Justis López at Harvard

Justis López (also known as DJ Faro) is the founder and chief enthusiasm officer (CEO) of Just Experience LLC, a startup company that strives to educate, entertain, and empower communities across the world. As a community organizer, he focuses on ways to create spaces of radical joy, justice, healing through Hip-Hop and the arts.

He is pursuing his second master’s degree, in education entrepreneurship, at the University of Pennsylvania, where he is focusing on creating Joy Labs with Project Happyvism.

Previously, he served as the Director of Alumni Affairs at the Council for Opportunity in Education in Washington D.C., assisting with fostering community for the national TRIO programs for low-income and first-generation college students. He began his career as a social studies teacher at his alma mater, Manchester High School in Connecticut and has taught high school and middle school in the Bronx, N.Y.

Transformative Leaders

The program is a cohort-based, three-year, fully funded program, which includes the opportunity to take classes across Harvard’s graduate schools in the second year,” Mr. López said. “In the third year, I will participate in a residency with an education organization aligned to my goals.”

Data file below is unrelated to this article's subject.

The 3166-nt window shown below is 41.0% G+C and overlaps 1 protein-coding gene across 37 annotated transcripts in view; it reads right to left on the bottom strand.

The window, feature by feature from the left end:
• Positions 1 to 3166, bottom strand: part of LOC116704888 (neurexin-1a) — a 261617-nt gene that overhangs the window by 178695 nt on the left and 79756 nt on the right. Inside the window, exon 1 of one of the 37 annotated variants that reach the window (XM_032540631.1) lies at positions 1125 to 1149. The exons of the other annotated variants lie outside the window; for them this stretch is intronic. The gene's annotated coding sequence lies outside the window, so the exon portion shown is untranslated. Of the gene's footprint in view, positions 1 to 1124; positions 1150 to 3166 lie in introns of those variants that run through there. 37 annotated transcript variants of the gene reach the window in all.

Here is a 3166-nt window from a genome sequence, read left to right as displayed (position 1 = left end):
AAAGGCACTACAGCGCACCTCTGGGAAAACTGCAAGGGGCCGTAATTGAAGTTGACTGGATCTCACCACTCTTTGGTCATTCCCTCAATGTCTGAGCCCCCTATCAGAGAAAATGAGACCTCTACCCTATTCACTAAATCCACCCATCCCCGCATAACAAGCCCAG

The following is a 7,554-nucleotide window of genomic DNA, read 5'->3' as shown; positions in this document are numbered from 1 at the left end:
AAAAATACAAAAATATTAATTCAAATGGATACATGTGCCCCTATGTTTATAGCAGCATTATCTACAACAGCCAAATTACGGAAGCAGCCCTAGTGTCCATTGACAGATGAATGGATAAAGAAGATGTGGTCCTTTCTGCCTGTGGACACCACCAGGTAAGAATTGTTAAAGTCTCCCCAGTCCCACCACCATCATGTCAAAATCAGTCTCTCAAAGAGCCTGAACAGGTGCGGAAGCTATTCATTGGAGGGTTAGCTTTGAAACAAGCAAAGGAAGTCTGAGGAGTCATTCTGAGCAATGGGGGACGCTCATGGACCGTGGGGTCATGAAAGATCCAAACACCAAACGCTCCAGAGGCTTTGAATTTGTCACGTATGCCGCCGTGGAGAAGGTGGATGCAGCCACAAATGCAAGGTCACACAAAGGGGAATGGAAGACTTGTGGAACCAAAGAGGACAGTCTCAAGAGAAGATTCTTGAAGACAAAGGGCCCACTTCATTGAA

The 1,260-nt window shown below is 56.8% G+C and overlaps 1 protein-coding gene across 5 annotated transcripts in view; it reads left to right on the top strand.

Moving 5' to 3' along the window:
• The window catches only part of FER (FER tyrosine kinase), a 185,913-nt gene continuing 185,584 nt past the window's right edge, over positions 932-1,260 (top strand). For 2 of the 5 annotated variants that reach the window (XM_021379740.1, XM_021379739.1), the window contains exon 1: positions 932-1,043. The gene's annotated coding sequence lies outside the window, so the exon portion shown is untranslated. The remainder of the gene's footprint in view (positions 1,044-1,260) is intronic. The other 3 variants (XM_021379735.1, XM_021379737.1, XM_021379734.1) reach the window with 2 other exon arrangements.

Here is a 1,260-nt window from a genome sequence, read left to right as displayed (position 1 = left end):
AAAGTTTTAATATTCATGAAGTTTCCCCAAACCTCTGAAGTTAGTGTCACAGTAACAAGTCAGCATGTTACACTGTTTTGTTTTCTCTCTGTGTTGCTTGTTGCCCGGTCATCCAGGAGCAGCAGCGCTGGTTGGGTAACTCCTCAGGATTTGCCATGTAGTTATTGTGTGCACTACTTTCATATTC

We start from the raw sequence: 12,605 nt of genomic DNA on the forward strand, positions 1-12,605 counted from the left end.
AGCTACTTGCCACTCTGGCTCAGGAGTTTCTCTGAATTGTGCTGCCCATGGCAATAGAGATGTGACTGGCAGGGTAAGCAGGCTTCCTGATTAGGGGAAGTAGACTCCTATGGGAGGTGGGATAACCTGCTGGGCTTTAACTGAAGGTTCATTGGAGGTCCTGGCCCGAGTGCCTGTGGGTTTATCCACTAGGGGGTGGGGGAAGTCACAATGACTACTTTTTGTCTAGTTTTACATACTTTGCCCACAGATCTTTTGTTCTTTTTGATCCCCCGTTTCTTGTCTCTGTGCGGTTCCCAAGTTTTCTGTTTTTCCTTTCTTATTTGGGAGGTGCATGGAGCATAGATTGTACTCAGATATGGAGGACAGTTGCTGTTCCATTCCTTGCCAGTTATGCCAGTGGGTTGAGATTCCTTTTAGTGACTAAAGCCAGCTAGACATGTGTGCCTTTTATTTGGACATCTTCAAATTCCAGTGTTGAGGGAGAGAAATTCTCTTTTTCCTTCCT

According to Harvard, the doctoral program is designed to produce transformative leaders in preK–12 education. Students in the multidisciplinary program take courses in the Harvard Graduate School of Education, the Harvard Business School, and the Harvard Kennedy School of Government.

What an exceptional opportunity for these young men to receive a well-rounded education giving them deep insights into the worlds of education, business, and government. I’m sure they will emerge from this experience ready to assume even greater responsibilities and have an even bigger impact at the local, state, or national level.

Harvard says that graduates of its education leadership program have become superintendents of schools, chief academic officers, and presidents of foundations and other nonprofit organizations. Graduates also have gone on to become state education commissioners or policy advisors to senior government officials as well as social entrepreneurs and innovators.

This is such an exciting opportunity for Messrs. Riley and López. They already have had a significant impact in the field of education, and I expect them to reach even greater heights in their remarkable careers in the future.

  • Woody Exley